The second option is to ask on an expat forum or Facebook group. This is what I did when I lived in Mexico; Facebook groups can be a huge help with many different factors when moving to a new place. There are many groups online that expats use to make friends and ask questions that other expats can answer.
Here are some of my top recommendations for Expat Facebook groups in Mexico:
- Expats In Mexico
- Foreigners And Expats In Mexico City (CDMX)
- Expats In Playa Del Carmen
- Puerto Vallarta: Everything You Need Or Want To Know
You can also simply go on Facebook and type Expats in___ (insert city you live in), and there is likely an expat group with 10s of thousands of members ready to advise you!
If you don’t feel like creating a new post asking about English-speaking doctors, there are usually similar questions asked that you can search for in the group.
The third option is to do some research. You can either search Google for “English-speaking doctors in my area” or use a resource like Doctoralia, which many in Mexico use to find doctors. If using the latter, you can easily filter for doctors that speak English.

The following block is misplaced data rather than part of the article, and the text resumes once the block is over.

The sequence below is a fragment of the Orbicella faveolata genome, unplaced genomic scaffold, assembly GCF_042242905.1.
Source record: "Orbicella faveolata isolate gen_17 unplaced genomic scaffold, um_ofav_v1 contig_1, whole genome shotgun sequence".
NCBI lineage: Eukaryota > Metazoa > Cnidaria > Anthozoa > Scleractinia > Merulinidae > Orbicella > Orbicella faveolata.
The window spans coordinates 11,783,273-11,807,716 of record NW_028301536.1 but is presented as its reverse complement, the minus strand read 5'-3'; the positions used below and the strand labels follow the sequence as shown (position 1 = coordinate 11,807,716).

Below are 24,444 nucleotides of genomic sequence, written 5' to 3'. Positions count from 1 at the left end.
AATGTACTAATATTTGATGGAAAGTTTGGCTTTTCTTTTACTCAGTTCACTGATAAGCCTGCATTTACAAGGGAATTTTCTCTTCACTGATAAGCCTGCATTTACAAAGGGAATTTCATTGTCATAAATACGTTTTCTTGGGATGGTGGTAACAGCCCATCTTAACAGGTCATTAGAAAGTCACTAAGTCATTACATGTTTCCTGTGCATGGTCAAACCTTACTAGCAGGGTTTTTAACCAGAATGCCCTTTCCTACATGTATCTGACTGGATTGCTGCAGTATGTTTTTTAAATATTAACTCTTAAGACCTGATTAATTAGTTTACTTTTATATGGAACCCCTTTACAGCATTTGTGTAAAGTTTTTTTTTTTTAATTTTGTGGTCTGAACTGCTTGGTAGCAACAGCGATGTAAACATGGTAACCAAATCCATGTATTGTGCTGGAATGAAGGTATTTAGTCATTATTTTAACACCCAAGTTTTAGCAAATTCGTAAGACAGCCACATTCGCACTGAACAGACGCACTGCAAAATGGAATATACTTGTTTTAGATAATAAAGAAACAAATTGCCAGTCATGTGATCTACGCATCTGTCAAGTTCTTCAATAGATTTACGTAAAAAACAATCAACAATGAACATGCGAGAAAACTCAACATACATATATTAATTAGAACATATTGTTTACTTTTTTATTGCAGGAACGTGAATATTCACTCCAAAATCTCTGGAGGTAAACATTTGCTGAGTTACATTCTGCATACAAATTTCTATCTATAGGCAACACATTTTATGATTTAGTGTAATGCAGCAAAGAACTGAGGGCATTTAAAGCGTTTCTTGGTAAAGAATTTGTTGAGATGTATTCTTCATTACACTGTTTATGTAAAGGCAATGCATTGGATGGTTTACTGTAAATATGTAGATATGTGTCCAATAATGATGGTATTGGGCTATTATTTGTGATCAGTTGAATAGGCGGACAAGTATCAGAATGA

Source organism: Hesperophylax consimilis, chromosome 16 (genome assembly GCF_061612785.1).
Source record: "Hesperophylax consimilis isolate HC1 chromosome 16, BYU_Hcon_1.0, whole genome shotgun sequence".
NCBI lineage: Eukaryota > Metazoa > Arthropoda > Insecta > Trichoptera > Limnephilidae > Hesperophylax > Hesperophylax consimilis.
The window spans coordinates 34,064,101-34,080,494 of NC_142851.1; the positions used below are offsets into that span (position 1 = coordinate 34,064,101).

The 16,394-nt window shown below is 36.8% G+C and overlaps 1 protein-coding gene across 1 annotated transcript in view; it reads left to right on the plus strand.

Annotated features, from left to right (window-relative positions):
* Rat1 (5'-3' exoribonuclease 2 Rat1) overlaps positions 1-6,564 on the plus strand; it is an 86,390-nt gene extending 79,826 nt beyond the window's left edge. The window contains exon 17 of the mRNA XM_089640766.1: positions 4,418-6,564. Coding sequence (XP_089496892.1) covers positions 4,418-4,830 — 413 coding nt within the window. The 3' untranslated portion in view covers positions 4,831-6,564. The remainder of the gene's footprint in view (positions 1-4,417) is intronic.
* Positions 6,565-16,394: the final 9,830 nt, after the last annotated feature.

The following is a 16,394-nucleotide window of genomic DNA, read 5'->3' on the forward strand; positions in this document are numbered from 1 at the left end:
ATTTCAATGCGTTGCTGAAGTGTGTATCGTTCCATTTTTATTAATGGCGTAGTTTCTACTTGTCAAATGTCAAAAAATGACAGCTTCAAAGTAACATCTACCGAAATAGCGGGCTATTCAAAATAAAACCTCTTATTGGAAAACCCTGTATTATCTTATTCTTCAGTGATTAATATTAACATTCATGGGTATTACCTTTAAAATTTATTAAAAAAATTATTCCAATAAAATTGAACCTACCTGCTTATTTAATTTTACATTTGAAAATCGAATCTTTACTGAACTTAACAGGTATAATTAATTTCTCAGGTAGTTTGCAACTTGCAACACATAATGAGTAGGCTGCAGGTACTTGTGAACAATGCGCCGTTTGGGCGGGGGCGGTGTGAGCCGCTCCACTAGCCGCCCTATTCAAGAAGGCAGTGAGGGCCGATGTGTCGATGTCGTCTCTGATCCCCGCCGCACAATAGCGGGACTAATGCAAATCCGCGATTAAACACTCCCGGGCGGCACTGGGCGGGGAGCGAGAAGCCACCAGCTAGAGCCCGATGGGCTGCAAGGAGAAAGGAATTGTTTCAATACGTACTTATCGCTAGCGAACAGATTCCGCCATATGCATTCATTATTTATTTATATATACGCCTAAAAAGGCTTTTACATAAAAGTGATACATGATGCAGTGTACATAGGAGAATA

Mexico’s Healthcare Costs
If you are a Mexican resident, even if you choose not to pay for private health insurance, you are covered by INSABI or IMSS. These programs are touted to provide free healthcare to Mexican residents, but the reality is that they may not fully cover the costs.
But whether your public or private insurance covers the costs of your healthcare or not, it is good to have an idea about what each of the most popular medical services cost in Mexico. If you find yourself in Mexico with no insurance as a tourist, this is all the more important to know.
Whether you have run out of your prescription or find yourself worrying about a new mole, general practitioners are normally the go-to for most ailments.
A doctor’s visit in Mexico costs around MXN400, which is around US$20.
Emergency Room Visits
The cost of emergency room visits depends on what services you need. But for basic services, expect to pay around MXN400 US$20. This can reach up to thousands of pesos if you need more care.
Hospitals in Mexico ask for deposits before you are actually seen by the doctor. Also, they keep your credit card on hold and may charge a deposit of up to MXN25,000 or US$1,220.
A good rule of thumb for emergency rooms, if you are not covered by insurance, is to have around US$2,000 on hand. However, you will rarely need to pay this much out of pocket.
Although there are free, public ambulances run by the Red Cross in Mexico, there are unfortunately not enough of them.